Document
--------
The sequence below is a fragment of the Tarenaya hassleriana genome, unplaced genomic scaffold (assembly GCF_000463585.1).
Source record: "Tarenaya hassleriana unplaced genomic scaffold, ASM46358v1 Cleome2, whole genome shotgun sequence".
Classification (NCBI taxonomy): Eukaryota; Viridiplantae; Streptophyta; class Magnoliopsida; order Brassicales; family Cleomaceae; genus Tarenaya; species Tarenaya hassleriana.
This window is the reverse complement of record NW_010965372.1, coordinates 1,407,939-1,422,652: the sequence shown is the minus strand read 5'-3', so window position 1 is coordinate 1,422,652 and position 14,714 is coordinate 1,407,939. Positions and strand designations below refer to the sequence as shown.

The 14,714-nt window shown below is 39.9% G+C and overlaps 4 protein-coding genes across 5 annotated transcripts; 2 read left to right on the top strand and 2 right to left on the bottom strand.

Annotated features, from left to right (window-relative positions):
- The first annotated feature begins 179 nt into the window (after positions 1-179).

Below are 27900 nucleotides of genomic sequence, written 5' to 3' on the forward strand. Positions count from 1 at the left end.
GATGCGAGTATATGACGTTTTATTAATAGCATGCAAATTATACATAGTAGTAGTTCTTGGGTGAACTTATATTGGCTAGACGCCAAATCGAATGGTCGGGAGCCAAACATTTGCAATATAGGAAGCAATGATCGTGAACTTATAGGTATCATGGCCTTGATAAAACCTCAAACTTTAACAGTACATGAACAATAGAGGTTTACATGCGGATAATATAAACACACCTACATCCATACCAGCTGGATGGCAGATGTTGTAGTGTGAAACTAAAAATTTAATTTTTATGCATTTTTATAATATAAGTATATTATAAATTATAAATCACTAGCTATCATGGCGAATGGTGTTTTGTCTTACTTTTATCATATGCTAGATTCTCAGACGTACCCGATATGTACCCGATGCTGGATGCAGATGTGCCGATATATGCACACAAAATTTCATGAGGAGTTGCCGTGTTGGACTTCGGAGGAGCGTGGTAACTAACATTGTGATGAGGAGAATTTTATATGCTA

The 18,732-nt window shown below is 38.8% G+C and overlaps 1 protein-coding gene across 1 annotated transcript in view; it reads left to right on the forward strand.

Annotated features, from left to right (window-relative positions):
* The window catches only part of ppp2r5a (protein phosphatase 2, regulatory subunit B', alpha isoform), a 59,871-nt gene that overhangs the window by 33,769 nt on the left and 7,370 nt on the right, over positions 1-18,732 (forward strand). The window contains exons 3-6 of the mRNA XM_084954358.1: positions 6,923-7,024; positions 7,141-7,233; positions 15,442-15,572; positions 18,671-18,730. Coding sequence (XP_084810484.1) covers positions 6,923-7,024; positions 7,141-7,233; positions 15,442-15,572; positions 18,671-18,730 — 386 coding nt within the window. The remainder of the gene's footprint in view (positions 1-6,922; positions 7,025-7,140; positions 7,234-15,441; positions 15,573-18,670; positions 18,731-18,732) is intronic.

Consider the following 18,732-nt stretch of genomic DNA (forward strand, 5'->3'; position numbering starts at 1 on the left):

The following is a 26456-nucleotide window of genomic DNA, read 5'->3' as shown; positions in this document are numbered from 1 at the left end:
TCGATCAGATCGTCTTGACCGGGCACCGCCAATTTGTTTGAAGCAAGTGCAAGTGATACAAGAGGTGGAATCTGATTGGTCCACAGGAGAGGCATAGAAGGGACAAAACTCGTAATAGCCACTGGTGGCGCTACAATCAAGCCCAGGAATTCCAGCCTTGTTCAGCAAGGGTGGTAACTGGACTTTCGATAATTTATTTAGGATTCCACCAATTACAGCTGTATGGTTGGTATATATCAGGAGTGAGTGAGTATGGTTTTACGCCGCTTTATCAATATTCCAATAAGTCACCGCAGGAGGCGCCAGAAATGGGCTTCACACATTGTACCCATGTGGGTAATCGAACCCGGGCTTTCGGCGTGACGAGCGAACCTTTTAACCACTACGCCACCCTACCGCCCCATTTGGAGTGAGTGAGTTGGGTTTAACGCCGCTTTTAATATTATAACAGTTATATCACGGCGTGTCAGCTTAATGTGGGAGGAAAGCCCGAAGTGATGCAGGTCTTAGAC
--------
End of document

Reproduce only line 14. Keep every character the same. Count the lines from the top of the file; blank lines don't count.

The following is a 26456-nucleotide window of genomic DNA, read 5'->3' as shown; positions in this document are numbered from 1 at the left end: